International Business Machines Corporation (NYSE: IBM) or IBM is an American multinational technology and consulting corporation headquartered in Armonk, New York, United States. IBM manufactures and sells computer hardware and software, and it offers infrastructure, hosting and consulting services in areas ranging from mainframe computers to nanotechnology.
The company was founded in 1911 as the Computing Tabulating Recording Corporation through a merger of three companies: the Tabulating Machine Company, the International Time Recording Company, and the Computing Scale Corporation. CTR adopted the name International Business Machines in 1924, using a name previously designated to CTR's subsidiary in Canada and later South America. Its distinctive culture and product branding has given it the nickname Big Blue.
In 2012, Fortune ranked IBM the #2 largest U.S. firm in terms of number of employees (433,362), the #4 largest in terms of market capitalization, the #9 most profitable, and the #19 largest firm in terms of revenue. Globally, the company was ranked the #31 largest in terms of revenue by Forbes for 2011. Other rankings for 2011/2012 include #1 company for leaders (Fortune), #2 best global brand (Interbrand), #1 green company worldwide (Newsweek), #5 most admired company (Fortune), and #18 most innovative company (Fast Company).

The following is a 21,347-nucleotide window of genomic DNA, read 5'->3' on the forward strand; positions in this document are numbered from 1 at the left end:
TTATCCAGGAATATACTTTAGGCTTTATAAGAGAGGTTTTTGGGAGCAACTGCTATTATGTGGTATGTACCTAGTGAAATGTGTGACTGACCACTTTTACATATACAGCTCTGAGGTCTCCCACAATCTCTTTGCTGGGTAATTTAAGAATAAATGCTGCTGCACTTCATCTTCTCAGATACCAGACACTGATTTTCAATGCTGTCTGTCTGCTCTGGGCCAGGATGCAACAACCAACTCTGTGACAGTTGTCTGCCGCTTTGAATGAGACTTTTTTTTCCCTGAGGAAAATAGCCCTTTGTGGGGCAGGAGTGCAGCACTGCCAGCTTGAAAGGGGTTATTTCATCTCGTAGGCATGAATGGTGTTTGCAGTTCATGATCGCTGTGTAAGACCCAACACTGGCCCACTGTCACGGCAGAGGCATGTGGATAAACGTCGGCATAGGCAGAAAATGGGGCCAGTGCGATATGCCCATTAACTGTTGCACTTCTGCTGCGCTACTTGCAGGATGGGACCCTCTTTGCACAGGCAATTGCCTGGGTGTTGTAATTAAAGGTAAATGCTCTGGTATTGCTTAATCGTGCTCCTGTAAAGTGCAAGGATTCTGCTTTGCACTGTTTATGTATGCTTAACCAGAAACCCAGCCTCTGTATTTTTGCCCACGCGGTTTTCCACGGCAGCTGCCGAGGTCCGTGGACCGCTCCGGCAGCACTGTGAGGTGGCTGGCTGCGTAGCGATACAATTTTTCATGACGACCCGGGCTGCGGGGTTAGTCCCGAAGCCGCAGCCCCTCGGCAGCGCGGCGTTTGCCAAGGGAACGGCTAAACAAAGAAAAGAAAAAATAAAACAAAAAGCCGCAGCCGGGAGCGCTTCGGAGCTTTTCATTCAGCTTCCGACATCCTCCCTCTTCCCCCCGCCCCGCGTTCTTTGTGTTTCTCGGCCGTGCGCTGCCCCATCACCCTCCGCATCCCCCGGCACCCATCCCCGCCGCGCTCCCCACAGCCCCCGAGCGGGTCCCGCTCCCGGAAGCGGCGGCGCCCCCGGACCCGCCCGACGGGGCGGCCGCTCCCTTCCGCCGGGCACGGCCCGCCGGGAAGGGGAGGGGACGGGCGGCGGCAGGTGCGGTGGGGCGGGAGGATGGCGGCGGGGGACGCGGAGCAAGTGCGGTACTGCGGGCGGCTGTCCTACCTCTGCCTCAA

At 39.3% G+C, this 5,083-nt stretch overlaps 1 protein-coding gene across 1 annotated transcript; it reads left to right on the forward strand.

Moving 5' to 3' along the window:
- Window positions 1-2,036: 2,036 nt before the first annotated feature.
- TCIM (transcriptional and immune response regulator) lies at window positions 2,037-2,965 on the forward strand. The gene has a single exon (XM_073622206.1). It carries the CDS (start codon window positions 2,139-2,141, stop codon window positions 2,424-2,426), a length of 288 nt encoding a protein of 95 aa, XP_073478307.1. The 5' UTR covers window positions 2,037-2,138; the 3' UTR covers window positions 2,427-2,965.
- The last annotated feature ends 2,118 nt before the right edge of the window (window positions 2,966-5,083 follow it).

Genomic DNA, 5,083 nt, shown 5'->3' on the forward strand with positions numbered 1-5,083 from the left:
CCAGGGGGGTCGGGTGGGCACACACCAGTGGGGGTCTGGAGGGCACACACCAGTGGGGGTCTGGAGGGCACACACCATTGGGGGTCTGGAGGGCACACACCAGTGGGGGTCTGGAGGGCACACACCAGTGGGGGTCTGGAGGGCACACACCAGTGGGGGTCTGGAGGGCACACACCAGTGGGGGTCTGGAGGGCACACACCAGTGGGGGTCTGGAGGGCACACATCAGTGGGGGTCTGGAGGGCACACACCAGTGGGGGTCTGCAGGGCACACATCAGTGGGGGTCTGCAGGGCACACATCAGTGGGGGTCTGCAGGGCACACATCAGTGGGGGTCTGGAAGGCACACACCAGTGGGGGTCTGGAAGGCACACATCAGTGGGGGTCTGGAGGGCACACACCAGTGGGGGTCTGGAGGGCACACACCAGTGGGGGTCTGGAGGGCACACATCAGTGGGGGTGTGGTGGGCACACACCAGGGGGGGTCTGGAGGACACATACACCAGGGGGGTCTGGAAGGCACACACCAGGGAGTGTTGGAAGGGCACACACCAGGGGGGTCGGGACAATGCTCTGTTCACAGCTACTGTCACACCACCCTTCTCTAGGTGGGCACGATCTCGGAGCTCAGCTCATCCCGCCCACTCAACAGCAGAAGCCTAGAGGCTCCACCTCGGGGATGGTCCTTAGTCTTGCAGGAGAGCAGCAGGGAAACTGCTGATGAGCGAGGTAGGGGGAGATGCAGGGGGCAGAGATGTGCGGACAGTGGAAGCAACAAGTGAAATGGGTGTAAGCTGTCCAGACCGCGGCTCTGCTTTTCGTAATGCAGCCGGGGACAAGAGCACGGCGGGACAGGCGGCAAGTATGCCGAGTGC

IBM holds more patents than any other U.S.-based technology company, and has nine research laboratories worldwide. Its employees have garnered four Nobel Prizes, six Turing Awards, nine National Medals of Technology, and five National Medals of Science. Famous inventions by IBM include the automated teller machine (ATM), the floppy disk, the hard disk drive, the magnetic stripe card, the relational database, the Universal Product Code (UPC), the financial swap, SABRE airline reservation system, DRAM, and Watson artificial intelligence.
The company has undergone several organizational changes since its inception, acquiring companies like SPSS (2009) and PwC consulting (2002), spinning off companies like Lexmark (1991), and selling off product lines like ThinkPad to Lenovo (2005).